Much of David Cronenberg's career has been devoted to fearlessly excavating the strangest, most unsettling corners of human psychology and sexuality, expressing primal emotions through the grotesque "body horror" for which the director was, until recently, best known. In many ways, though Dead Ringers is one of Cronenberg's tamest 80s films in terms of its visceral imagery (admittedly, "tame" is a very relative word here), it's possibly his most disturbing inquiry into the lower reaches of human consciousness. It's the story of twin gynecologists Elliot and Beverly Mantle (both played, via special effects, by Jeremy Irons) who are so close that their identities are intertwined. Indeed, they take advantage of their identical appearance to swap places with one another at will, taking turns giving public appearances, performing surgeries and research, and even switching off with the women they date. The arrogant, confident Elliot and the shy, sweet Bev are two sides of the same personality, complementing and completing one another, together forming a whole person; neither of them could really exist independently.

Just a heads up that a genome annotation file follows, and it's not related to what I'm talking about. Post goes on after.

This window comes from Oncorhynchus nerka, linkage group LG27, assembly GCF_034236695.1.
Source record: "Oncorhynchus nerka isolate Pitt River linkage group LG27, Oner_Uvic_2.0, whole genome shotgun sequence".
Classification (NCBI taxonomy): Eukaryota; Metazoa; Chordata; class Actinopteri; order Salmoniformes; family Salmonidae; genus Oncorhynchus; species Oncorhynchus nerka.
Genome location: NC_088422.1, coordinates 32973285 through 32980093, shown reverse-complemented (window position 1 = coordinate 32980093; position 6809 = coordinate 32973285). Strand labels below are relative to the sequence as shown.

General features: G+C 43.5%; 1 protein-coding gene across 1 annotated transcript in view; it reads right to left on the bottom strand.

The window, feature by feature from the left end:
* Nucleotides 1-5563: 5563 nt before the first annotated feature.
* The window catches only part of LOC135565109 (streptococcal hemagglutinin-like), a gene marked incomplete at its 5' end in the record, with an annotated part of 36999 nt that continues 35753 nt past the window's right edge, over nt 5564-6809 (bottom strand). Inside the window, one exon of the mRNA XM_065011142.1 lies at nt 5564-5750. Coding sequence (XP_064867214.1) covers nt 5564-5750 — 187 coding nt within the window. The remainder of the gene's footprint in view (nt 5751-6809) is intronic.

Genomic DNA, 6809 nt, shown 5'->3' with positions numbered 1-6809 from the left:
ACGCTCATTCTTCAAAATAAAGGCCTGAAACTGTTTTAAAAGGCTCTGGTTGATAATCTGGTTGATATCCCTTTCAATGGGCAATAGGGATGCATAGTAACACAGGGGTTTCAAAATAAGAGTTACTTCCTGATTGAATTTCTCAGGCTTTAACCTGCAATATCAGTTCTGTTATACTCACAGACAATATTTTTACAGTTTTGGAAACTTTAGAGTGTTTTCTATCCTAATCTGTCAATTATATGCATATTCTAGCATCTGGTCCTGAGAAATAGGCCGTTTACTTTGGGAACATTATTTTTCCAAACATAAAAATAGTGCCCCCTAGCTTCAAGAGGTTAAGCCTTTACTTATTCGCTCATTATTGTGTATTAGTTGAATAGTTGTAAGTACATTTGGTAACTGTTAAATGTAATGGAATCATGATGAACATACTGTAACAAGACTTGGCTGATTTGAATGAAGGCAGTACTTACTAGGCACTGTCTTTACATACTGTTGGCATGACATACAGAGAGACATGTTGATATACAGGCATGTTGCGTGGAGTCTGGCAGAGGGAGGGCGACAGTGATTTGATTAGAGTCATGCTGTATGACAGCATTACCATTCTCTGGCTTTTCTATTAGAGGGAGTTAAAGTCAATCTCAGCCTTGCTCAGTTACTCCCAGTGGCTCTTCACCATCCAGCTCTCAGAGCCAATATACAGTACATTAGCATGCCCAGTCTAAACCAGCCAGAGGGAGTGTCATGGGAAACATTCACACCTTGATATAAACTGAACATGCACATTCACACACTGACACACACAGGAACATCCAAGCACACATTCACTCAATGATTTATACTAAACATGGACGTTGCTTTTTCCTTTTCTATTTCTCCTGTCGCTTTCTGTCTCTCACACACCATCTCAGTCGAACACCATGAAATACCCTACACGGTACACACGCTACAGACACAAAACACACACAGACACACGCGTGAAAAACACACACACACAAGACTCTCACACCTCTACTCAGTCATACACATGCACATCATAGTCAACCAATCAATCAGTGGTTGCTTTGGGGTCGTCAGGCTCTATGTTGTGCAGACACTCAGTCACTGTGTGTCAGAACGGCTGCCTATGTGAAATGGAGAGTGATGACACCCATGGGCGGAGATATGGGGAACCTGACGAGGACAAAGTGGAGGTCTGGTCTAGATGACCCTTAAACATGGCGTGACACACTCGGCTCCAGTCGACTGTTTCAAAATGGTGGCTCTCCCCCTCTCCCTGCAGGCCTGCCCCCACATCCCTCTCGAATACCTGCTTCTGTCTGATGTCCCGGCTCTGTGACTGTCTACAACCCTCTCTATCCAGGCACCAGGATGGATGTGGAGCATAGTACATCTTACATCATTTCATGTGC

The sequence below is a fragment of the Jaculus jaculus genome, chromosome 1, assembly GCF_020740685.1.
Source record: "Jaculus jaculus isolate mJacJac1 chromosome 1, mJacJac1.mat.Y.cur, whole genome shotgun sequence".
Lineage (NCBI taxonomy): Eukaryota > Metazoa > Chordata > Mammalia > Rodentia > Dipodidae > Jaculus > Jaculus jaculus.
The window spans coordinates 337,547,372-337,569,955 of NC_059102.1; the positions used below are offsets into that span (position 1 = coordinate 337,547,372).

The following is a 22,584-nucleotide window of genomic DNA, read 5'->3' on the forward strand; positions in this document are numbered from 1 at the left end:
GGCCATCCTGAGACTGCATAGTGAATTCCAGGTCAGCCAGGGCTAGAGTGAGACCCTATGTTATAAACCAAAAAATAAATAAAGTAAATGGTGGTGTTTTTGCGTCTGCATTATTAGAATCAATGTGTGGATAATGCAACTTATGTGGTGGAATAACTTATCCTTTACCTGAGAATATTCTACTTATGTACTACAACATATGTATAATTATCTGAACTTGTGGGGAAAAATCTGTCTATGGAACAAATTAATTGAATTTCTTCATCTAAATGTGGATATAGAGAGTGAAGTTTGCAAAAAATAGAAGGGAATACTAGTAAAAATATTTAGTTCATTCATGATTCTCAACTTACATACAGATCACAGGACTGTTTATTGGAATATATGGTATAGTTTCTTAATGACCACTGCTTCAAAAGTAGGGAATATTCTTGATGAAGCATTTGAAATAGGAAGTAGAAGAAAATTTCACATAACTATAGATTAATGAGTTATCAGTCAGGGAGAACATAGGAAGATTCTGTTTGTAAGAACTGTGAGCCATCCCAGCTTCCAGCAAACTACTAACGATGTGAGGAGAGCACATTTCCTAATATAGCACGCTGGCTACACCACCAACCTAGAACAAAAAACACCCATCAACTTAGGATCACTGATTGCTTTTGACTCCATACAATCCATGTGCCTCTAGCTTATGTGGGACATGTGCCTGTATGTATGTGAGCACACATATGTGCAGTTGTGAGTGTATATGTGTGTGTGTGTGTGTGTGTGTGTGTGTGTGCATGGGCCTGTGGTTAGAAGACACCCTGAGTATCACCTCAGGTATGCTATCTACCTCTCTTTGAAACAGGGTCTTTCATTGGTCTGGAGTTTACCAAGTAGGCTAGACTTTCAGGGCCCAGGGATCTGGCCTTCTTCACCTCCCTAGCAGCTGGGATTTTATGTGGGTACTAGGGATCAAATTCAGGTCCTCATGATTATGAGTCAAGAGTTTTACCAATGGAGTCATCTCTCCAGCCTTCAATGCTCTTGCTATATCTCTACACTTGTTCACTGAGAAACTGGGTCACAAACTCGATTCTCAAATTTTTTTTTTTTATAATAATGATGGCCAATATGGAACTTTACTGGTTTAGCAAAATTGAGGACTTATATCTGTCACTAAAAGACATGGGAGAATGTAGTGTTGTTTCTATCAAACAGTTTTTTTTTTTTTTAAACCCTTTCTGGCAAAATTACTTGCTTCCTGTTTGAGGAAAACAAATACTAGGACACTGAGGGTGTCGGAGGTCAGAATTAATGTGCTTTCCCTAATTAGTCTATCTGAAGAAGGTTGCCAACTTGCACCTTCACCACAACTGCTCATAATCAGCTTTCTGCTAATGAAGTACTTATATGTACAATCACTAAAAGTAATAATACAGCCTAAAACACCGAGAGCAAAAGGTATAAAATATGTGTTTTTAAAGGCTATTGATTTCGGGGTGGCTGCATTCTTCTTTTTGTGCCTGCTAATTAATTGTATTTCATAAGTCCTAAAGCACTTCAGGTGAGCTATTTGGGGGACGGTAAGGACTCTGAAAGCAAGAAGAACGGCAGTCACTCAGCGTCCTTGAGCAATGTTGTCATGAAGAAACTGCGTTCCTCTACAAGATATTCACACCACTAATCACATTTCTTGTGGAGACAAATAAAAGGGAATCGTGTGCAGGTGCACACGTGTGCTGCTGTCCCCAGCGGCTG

Nevertheless, Bev decides that he wants to try severing this intimate bond between the brothers when he falls in love with the movie star Claire (Geneviève Bujold), who starts out as just another of the brothers' mutual conquests. As usual, the more confident Elliot seduces and sleeps with her, then allows Bev to take his place the next night. But when Beverly's bond with the needy, masochistic Claire begins to threaten the connection between the brothers, things start falling apart for all three of them. The film is a nightmarish study of psychological dependency, of unhealthy bonds between people — symbolized by the horrifying dream in which Bev envisions himself and his brother joined together by a meaty umbilical cord, which Claire tries to bite through. The film certainly doesn't lack Cronenberg's signature disturbing imagery, but for the most part its "body horror" is more psychological and internal rather than being inscribed in blood and gore. When Bev, driven mad by isolation and grief, simply unveils his set of tools for operating on "mutant women," it's a visceral chill on par with any of Cronenberg's more grisly set pieces. By locating the film's horror almost entirely in the minds and personae of these twins, Dead Ringers becomes one of Cronenberg's finest, most creepily incisive works.